The Phoenix of Sodom, or the Vere Street Coterie, was written by lawyer Robert Holloway in 1813. It was about the case of a group of men arrested and found guilty of homosexual acts. The two were hanged, and the other six pilloried as punishment for their crimes. The attitude towards homosexuality didn’t improve during the Victorian era. To either produce or to possess these images was at great personal risk. The accusation of being involved in “The gully-hole of breathing infamy”, a euphemism for anal sex, could end a man’s life. What sad times to be one way, but to have to pretend to be another.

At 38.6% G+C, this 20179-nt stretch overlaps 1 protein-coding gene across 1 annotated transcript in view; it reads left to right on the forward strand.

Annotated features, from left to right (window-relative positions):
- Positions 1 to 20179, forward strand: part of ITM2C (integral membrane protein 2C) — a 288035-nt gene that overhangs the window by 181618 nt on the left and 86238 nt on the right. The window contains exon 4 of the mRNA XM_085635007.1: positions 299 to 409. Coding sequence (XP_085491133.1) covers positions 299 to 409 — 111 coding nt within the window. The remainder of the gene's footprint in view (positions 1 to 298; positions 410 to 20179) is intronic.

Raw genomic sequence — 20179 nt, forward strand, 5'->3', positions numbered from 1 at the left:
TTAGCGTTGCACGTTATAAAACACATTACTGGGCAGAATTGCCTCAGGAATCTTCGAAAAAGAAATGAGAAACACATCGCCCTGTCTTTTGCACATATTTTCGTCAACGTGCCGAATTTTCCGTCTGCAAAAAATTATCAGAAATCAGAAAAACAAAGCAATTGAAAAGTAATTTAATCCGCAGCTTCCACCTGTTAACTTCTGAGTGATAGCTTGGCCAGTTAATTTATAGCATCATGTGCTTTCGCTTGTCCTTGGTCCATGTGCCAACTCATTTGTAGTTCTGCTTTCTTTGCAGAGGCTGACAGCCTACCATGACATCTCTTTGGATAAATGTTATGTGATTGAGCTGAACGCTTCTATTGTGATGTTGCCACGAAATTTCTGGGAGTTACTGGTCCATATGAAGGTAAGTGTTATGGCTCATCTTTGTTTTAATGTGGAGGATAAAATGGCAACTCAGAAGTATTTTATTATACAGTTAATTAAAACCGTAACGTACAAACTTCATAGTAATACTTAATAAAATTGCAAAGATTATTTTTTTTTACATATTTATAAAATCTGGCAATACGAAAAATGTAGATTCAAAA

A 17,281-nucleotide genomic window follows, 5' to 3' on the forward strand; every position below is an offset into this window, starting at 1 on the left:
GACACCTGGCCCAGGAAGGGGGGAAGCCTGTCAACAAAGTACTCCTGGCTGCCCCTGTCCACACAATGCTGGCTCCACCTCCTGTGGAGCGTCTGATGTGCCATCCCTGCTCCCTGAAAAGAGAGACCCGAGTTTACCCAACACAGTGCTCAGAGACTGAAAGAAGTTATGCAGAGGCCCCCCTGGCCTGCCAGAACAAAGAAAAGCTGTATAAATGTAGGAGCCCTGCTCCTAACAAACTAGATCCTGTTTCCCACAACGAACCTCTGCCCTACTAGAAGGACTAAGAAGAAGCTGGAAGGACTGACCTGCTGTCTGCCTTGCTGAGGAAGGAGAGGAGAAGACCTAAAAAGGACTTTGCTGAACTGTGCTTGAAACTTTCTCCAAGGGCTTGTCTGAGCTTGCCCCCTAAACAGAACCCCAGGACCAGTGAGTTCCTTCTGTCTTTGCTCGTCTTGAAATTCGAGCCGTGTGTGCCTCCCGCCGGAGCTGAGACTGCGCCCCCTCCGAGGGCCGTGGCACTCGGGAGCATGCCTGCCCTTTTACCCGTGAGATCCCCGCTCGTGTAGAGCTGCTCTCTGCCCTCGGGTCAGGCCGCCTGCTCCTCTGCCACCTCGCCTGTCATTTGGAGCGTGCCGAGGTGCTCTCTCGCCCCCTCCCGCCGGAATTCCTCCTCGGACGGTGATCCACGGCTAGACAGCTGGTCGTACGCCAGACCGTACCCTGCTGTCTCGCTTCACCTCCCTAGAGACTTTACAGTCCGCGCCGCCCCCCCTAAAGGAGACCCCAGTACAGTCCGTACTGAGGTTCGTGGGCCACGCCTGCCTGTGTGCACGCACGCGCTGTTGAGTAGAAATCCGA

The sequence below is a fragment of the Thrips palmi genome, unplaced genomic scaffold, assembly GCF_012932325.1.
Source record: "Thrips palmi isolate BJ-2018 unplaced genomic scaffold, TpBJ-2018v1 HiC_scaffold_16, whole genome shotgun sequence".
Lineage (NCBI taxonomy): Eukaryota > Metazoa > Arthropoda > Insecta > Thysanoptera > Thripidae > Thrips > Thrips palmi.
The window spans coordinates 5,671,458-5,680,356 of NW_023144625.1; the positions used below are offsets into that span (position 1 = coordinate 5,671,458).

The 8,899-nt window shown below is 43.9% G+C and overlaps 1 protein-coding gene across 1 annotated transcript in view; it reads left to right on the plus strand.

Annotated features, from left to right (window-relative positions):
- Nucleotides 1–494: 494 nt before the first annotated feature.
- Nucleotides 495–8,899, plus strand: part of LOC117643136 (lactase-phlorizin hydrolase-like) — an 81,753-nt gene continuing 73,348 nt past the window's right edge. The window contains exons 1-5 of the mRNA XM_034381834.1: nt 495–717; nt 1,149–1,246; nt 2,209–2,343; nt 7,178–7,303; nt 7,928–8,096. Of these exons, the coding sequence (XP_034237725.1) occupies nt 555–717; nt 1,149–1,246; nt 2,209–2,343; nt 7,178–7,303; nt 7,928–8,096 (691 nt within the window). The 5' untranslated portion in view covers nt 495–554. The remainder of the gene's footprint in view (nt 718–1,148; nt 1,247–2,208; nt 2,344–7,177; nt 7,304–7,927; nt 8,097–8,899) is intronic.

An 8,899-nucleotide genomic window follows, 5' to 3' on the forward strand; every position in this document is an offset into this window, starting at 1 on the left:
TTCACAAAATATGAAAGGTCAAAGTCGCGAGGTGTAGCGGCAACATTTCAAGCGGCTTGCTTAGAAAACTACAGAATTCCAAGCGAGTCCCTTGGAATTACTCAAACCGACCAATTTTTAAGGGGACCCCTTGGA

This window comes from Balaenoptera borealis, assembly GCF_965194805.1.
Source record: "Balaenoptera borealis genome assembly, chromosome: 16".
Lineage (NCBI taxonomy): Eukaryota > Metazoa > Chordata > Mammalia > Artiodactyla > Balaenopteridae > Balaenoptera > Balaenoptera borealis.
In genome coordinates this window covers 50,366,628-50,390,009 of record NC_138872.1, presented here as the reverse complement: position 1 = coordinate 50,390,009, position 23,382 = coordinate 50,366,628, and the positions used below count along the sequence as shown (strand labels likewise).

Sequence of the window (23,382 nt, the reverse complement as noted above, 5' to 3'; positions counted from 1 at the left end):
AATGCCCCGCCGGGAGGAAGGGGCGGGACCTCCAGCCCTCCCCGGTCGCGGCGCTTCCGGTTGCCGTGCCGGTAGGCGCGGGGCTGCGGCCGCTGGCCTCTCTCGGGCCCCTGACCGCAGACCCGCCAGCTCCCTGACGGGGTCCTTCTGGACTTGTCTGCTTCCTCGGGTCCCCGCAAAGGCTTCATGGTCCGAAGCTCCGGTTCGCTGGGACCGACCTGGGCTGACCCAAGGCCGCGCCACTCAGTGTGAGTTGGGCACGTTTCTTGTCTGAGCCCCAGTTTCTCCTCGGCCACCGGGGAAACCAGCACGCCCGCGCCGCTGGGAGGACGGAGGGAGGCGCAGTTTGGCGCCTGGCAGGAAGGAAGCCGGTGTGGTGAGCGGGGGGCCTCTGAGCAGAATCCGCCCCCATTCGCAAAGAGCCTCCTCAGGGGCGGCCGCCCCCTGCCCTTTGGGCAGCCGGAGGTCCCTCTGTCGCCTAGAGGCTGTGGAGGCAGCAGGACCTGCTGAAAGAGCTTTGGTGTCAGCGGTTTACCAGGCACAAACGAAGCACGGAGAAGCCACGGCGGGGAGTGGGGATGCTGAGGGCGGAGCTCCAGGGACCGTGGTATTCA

Pornography Advanced by Photography
Their external outrage however hid a different side which was partly fed and satisfied by erotic images. As shown by the image above, it was to some extent the invention of photography that transformed Victorian erotica into something closer to pornography. Cartoons can be very erotic or just downright dirty, but they are only impressions of reality, therefore there is a certain element of fantasy present. We are shielded from contamination, and allowed to view content that is questionable without compromising our sense of what is proper and what is not. The photograph has no such qualities. What we see is real, it is happening, it cannot be forgotten, and it certainly can’t be laughed at.
Photography was used for this purpose almost as soon as it was invented. The Victorians, for all their outward respectability and high-minded principles, had another, secret life in which these images were circulated.